January 18, 2013
With a global economic crisis that has been plaguing the stock market, Hewlett Packard continues to be the market leader in the PC industry, but with tablets entering the picture can it maintain the status quo?
Hailed as the leading company for worldwide PC shipments during the fourth quarter, Hewlett Packard (NYSE: HPQ) [
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While sales have been particularly sluggish, HP has beaten Lenovo and Dell, its closest competitors in the market, by garnering 16.7% of the global market share during the Q4 of 2012. In a report by IDC, HP has also beaten Apple's Mac which was reported to be relatively successful in the US market during the Q4 of 2012.
While investors continue to have uncertainties towards the industry and its market leader, HP is under a five-year process to "reinvent" the brand and to create innovative products that are most inclined to modern technology. "There is a ton of innovation in all of our R&D labs," said HP CEO
HP's turnaround plan may actually be of great help to the company by 2016, but the surging trend of tablets may dethrone the company from its seat, and may affect the overall PC market. From an underweight market status to neutral, HP needs to cope with its vulnerability. Being the king of the industry is no reason for its executives to procrastinate as the competition heats up.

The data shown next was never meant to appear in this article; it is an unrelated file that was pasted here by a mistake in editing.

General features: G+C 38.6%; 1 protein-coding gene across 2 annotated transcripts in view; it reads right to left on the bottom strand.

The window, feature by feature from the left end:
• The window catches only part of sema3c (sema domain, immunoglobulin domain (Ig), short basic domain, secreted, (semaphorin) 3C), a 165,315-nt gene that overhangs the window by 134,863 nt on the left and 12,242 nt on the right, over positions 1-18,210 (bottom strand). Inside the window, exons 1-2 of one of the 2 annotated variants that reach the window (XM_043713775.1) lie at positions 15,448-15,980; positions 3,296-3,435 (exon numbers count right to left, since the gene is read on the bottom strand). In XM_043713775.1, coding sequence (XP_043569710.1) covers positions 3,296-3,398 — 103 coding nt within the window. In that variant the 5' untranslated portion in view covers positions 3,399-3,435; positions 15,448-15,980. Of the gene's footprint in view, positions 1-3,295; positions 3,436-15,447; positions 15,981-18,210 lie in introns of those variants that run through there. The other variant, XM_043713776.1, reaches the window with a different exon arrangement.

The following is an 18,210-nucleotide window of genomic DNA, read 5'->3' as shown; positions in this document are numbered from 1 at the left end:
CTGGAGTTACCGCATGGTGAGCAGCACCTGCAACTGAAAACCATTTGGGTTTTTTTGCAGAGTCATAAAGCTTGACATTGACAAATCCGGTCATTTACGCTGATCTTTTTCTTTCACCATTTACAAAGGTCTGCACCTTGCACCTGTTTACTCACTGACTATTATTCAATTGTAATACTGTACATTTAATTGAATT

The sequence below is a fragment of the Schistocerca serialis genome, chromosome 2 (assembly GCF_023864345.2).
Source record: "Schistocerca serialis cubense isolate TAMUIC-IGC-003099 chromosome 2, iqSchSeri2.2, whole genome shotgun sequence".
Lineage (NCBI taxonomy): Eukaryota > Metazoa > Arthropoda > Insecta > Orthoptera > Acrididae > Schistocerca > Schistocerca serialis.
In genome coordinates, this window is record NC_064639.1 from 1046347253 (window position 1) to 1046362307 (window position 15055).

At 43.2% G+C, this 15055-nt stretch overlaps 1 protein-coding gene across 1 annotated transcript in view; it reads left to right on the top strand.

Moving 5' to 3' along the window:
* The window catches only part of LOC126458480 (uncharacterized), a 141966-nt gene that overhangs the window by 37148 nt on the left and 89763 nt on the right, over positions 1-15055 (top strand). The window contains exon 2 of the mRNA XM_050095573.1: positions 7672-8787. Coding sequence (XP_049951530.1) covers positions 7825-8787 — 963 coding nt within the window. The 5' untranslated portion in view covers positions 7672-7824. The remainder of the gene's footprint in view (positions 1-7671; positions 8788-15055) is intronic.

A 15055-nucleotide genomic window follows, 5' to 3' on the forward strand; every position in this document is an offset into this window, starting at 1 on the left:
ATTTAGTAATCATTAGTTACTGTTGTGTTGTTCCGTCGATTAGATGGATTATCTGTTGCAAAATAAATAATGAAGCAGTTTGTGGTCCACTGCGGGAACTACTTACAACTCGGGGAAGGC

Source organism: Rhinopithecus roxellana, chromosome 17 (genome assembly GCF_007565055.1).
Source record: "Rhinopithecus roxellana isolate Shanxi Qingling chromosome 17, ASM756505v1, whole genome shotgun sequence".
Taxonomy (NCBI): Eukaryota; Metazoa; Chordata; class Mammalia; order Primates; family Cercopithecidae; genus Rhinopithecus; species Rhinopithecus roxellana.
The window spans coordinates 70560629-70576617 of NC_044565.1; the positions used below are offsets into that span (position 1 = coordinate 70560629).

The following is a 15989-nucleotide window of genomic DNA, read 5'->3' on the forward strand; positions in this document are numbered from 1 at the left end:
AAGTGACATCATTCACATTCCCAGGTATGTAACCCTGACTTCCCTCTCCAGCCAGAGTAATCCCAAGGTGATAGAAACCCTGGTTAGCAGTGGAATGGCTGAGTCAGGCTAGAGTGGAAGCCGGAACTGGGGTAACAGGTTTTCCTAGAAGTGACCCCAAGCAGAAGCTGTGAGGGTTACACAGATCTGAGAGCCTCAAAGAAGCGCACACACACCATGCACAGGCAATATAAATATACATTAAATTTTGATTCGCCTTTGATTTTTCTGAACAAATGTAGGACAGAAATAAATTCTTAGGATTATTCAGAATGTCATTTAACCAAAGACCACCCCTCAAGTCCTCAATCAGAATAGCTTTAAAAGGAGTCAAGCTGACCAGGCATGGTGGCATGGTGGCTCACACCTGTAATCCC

IDC reported that HP posted a first year-over-year growth throughout 2012 in
. HP's performance in the Pacific is slightly lower than the regional forecast, but better than the overall market. The region is an excellent key player for HP to focus on as they make more investments on research and development.
is probably the best performing region, with more performers than decliners that are somewhat resilient to EU and US economies.
Investors are quite bullish about the company today as its shares rallied by 0.68 points or 4.11% to close at
per share, as of this writing. After its shares declined by 35% over the past 12 months, HP's shares advanced after it was reported that there are potential buyers for the company's Autonomy and EDS units. This came after HP announced the potential disposal off assets that are not significantly contributing to the company's objectives to remain an industry leader.